Sleeping preacher

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A sleeping preacher, also called trance-preacher is a Christian, mostly Protestant person who preaches, prophesies or addresses a public audience while "sleeping," that is, in a state of trance.[1]


The first reports of sporadic trance preachers, often children, are from the 16th and 17th century in Germany. [2] Immediately after the revocation of the Edict of Nantes in 1685, a resistance movement broke out among the persecuted French Protestants of the Cevennes in Southern France. This movement, in which trance preaching was relatively widespread, is known as the "prophet movement", the "French Prophets" or eventually as the "Camisards". It spread to England in 1706 and to Germany and Switzerland in 1711 where its adherents took the name Wahre Insprierte, that is "True Inspirationalists".[3]

Amish "sleeping preacher" Noah Troyer lived three miles north of Kalona in Washington County, Iowa, which immediately adjoins Iowa County, where the Amana Colonies are situated, at the time the principal American establishment of the religious community of the Inspirationalists, also known as the "Community of True Inspiration", who had brought trance preaching to North America.[4]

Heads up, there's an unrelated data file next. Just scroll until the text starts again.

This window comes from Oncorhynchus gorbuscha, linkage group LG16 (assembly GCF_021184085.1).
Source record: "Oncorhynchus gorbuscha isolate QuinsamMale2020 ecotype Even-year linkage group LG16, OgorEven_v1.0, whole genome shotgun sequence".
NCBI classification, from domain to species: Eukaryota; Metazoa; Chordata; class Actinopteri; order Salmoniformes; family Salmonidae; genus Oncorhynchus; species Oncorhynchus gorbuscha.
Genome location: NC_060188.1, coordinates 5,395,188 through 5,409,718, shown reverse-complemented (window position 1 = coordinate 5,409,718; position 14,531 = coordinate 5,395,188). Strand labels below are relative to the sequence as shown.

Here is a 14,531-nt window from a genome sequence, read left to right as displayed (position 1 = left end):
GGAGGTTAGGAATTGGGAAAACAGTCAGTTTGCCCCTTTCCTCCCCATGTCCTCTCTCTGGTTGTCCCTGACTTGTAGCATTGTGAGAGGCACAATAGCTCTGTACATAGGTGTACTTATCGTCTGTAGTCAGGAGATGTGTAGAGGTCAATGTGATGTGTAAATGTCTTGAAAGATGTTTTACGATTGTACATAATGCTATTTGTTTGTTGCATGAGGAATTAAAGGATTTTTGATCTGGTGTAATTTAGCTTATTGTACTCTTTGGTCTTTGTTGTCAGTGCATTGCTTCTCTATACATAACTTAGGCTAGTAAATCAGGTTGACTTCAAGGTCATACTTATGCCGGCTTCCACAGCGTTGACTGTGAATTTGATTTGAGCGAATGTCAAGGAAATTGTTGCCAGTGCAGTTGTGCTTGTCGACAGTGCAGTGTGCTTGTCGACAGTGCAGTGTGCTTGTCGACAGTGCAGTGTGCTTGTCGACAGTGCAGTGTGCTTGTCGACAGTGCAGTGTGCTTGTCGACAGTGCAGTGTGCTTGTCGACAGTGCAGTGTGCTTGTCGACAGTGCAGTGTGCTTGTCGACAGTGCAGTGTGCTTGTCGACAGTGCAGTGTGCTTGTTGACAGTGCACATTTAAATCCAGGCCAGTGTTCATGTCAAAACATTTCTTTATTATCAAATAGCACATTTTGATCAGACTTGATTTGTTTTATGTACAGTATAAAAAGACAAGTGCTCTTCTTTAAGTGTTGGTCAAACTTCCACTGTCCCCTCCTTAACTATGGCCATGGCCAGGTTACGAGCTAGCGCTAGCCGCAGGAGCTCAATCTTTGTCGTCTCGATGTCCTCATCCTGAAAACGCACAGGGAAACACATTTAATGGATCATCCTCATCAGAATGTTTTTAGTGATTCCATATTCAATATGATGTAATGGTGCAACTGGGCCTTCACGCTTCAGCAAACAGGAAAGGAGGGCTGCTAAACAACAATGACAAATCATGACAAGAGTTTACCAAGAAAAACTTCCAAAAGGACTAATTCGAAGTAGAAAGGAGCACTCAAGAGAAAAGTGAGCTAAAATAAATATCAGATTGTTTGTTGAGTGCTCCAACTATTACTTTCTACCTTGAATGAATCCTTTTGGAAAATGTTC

An article of the Herald of Truth reported on 15 May 1882 that Noah Troyer had preached together with John D. Kauffman (1847-1913), who was also an Amish "sleeping preacher", both in an "unconcious state", Kauffman after Troyer, each for about two hours.[5]


The Kauffman Amish Mennonites, also called Sleeping Preacher Churches or Tampico Amish Mennonite Churches, are the only existing church that goes back to a sleeping preacher, namely John D. Kauffman (1847-1913). They are a Plain, car-driving branch of the Amish Mennonites. In 2017, the Kauffman Amish Mennonites had some 2,000 baptized members and lived mainly in Missouri and Arkansas. In contrast to other Amish Mennonites, they have largely retained the Pennsylvania German language and other traditions from the late 1800s.[6]



  1. ^ Don Yoder: Trance-Preaching in the United States, in Pennsylvania Folklife 18 (Winter 1968/69), page 12.
  2. ^ Aarni Voipio: Sleeping Preachers: a Study in Ecstatic Religiosity, Helsinki, 1951, Pages 41-42.
  3. ^ Don Yoder: Trance-Preaching in the United States in Pennsylvania Folklife 18 (Winter 1968/69), page 15.
  4. ^ Harry H. Hiller: The Sleeping Preacher: An Historical Study of the Role of Charisma in Amish Society in Pennsylvania Folklife 18 (Winter 1968/69), page 12.
  5. ^ Herald of Thruth, Vol. 19 - No. 10, May 15, 1982, page 152.
  6. ^ Sleeping Preacher Churches at Global Anabaptist Mennonite Encyclopedia Online.